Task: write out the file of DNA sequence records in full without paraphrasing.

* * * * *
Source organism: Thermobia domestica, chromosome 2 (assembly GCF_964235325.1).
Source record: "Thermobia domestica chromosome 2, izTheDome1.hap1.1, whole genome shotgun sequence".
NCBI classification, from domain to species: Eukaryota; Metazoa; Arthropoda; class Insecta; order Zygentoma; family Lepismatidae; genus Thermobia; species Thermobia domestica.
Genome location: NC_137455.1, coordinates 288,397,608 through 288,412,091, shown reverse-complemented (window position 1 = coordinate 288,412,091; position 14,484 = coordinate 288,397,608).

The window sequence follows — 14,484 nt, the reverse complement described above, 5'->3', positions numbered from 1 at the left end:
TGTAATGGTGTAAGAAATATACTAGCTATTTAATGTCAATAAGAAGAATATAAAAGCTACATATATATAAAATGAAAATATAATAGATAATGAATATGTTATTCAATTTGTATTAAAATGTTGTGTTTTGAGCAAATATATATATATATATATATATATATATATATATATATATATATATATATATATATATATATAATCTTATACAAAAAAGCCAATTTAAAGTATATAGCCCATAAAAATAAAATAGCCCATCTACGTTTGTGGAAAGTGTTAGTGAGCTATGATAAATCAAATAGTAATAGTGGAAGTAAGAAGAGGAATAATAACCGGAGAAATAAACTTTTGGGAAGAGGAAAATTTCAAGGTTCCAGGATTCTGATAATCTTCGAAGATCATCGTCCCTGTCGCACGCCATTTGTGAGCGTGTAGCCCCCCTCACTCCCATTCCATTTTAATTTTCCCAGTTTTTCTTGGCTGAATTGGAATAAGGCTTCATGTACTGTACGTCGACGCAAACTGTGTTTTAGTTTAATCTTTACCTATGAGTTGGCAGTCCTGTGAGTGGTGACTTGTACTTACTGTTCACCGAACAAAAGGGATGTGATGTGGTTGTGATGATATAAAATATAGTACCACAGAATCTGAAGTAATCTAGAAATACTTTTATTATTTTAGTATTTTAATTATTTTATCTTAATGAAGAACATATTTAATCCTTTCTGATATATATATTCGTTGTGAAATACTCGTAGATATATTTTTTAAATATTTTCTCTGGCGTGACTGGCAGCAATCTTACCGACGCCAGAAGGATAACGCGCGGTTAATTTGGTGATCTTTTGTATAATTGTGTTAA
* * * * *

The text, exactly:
Source organism: Thermobia domestica, chromosome 2 (assembly GCF_964235325.1).
Source record: "Thermobia domestica chromosome 2, izTheDome1.hap1.1, whole genome shotgun sequence".
NCBI classification, from domain to species: Eukaryota; Metazoa; Arthropoda; class Insecta; order Zygentoma; family Lepismatidae; genus Thermobia; species Thermobia domestica.
Genome location: NC_137455.1, coordinates 288,397,608 through 288,412,091, shown reverse-complemented (window position 1 = coordinate 288,412,091; position 14,484 = coordinate 288,397,608).

The window sequence follows — 14,484 nt, the reverse complement described above, 5'->3', positions numbered from 1 at the left end:
TGTAATGGTGTAAGAAATATACTAGCTATTTAATGTCAATAAGAAGAATATAAAAGCTACATATATATAAAATGAAAATATAATAGATAATGAATATGTTATTCAATTTGTATTAAAATGTTGTGTTTTGAGCAAATATATATATATATATATATATATATATATATATATATATATATATATATATATATATATATAATCTTATACAAAAAAGCCAATTTAAAGTATATAGCCCATAAAAATAAAATAGCCCATCTACGTTTGTGGAAAGTGTTAGTGAGCTATGATAAATCAAATAGTAATAGTGGAAGTAAGAAGAGGAATAATAACCGGAGAAATAAACTTTTGGGAAGAGGAAAATTTCAAGGTTCCAGGATTCTGATAATCTTCGAAGATCATCGTCCCTGTCGCACGCCATTTGTGAGCGTGTAGCCCCCCTCACTCCCATTCCATTTTAATTTTCCCAGTTTTTCTTGGCTGAATTGGAATAAGGCTTCATGTACTGTACGTCGACGCAAACTGTGTTTTAGTTTAATCTTTACCTATGAGTTGGCAGTCCTGTGAGTGGTGACTTGTACTTACTGTTCACCGAACAAAAGGGATGTGATGTGGTTGTGATGATATAAAATATAGTACCACAGAATCTGAAGTAATCTAGAAATACTTTTATTATTTTAGTATTTTAATTATTTTATCTTAATGAAGAACATATTTAATCCTTTCTGATATATATATTCGTTGTGAAATACTCGTAGATATATTTTTTAAATATTTTCTCTGGCGTGACTGGCAGCAATCTTACCGACGCCAGAAGGATAACGCGCGGTTAATTTGGTGATCTTTTGTATAATTGTGTTAA